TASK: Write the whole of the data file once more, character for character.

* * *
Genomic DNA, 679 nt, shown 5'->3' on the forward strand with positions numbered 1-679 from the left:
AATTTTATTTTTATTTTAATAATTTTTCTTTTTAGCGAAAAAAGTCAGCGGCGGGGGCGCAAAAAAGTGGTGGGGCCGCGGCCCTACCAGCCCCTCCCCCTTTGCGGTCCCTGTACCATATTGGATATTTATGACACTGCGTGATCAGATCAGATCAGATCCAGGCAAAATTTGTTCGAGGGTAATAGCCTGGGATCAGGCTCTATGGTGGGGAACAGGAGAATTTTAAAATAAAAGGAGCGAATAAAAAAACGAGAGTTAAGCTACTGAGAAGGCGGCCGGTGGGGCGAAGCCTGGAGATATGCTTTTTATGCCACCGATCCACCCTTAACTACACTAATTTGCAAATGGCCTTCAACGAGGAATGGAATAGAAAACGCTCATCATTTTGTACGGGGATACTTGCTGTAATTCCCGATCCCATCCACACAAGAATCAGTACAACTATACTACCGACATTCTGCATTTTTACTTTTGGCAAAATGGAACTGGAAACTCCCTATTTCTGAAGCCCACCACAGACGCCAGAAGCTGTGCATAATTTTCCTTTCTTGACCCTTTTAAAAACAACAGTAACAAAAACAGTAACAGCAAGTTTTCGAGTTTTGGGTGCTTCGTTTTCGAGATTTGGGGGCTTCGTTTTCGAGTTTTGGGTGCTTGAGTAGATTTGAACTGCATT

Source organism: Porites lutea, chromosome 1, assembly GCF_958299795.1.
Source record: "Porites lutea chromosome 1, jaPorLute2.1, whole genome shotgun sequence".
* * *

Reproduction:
Genomic DNA, 679 nt, shown 5'->3' on the forward strand with positions numbered 1-679 from the left:
AATTTTATTTTTATTTTAATAATTTTTCTTTTTAGCGAAAAAAGTCAGCGGCGGGGGCGCAAAAAAGTGGTGGGGCCGCGGCCCTACCAGCCCCTCCCCCTTTGCGGTCCCTGTACCATATTGGATATTTATGACACTGCGTGATCAGATCAGATCAGATCCAGGCAAAATTTGTTCGAGGGTAATAGCCTGGGATCAGGCTCTATGGTGGGGAACAGGAGAATTTTAAAATAAAAGGAGCGAATAAAAAAACGAGAGTTAAGCTACTGAGAAGGCGGCCGGTGGGGCGAAGCCTGGAGATATGCTTTTTATGCCACCGATCCACCCTTAACTACACTAATTTGCAAATGGCCTTCAACGAGGAATGGAATAGAAAACGCTCATCATTTTGTACGGGGATACTTGCTGTAATTCCCGATCCCATCCACACAAGAATCAGTACAACTATACTACCGACATTCTGCATTTTTACTTTTGGCAAAATGGAACTGGAAACTCCCTATTTCTGAAGCCCACCACAGACGCCAGAAGCTGTGCATAATTTTCCTTTCTTGACCCTTTTAAAAACAACAGTAACAAAAACAGTAACAGCAAGTTTTCGAGTTTTGGGTGCTTCGTTTTCGAGATTTGGGGGCTTCGTTTTCGAGTTTTGGGTGCTTGAGTAGATTTGAACTGCATT

Source organism: Porites lutea, chromosome 1, assembly GCF_958299795.1.
Source record: "Porites lutea chromosome 1, jaPorLute2.1, whole genome shotgun sequence".